A common phrase tossed around social media, teacher's lounges and the pool is helicopter parenting. Sometimes the phrase becomes lawnmower parents or bulldozer parents. We have all heard the phrase, the reference to parenting styles today. We are often quick to say, "When I was a kid, my mom just had me drink from a hose and gave me a bologna sandwich on white bread". Right... who hasn't heard the tales of how parents in the 70's or 80's parented? Like it is a golden elixir to what ails the parenting world today. If we could just turn back time, today's parents would see the amazing parenting styles of the parents of yesteryear (insert sarcastic eye roll here!).
I am a child born in the 70's and I did drink from a hose and ate LOTS of bologna on white bread with Hellman's mayonnaise. I stayed out until the streetlights came on, got dirty, went on adventures and rode my bike a million miles a day. It was a great childhood! Was my mom doing anything different than any other mom? No, everyone in my small town did the same thing.
I have children of the new Millenium who have not had the same childhood experiences that I have had. They don't stay out until the streetlights come on or the fire station blows the whistle. Why not? Mainly because it is a different time and place. We live in an era where kids have easy access to electronics that were not around when I was their age. They are presented with a million different options for everything. I mean Saturday morning cartoons are not a big thing for kids today, they have cartoons 24/7. They will never know the excitement I felt to get up on Saturday and watch the cartoons with my dad.
Did my mom let me learn somethings for myself? Absolutely! Did she help with school work? Absolutely... she was an elementary school teacher and her projects were always better than mine! She struck a balance between doing everything for me and allowing me to figure it out. I have tried to do that with my kids... help when needed but allow them to fail. Without failure, they will not learn anything. I think that is the hardest concept for parents to not only understand but to follow through on. We all want what is best for our kids, we want them to have a great life.. better than ours. When they cry or are angry it feels like a direct hit to the heart, we want to scoop them up and make it better. At some point we have to allow them to feel things, to experience what it is like to fail, to learn a lesson, and to pick yourself back up and move on. Bulldozing, helicoptering or lawnmowing... whatever you want to call it.... will not help the kids in the long run. Will it be easier in the moment? Absolutely! When they go to college and can't write a paper? Not so much! Can we offer our kids help? Absolutely! Should we do the work for them, or micromanage their every word? Not so much!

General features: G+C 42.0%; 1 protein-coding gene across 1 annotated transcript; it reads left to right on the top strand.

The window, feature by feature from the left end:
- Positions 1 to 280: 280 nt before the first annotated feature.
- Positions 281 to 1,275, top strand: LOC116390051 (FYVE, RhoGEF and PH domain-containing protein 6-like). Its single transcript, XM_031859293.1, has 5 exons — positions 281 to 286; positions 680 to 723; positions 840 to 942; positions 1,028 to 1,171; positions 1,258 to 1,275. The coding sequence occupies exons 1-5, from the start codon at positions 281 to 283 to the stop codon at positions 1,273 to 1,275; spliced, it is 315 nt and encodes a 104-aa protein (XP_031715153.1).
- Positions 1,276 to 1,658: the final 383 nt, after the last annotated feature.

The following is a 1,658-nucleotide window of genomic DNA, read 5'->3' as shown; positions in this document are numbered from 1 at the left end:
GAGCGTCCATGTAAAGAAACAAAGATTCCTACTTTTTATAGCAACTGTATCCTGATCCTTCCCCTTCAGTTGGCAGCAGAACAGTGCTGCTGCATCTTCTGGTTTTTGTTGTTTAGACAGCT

I have a sign hanging above my kitchen door, it is a quote attributed to many professional athletes so I can't give credit to who said it, but it says, "You miss 100% of the shots you never take". Without trying something on your own, without failing and learning from your mistakes, you can not grow into the person you are destined to be. As my mom said (at least four billion times!), "Chrissy, can't never did anything."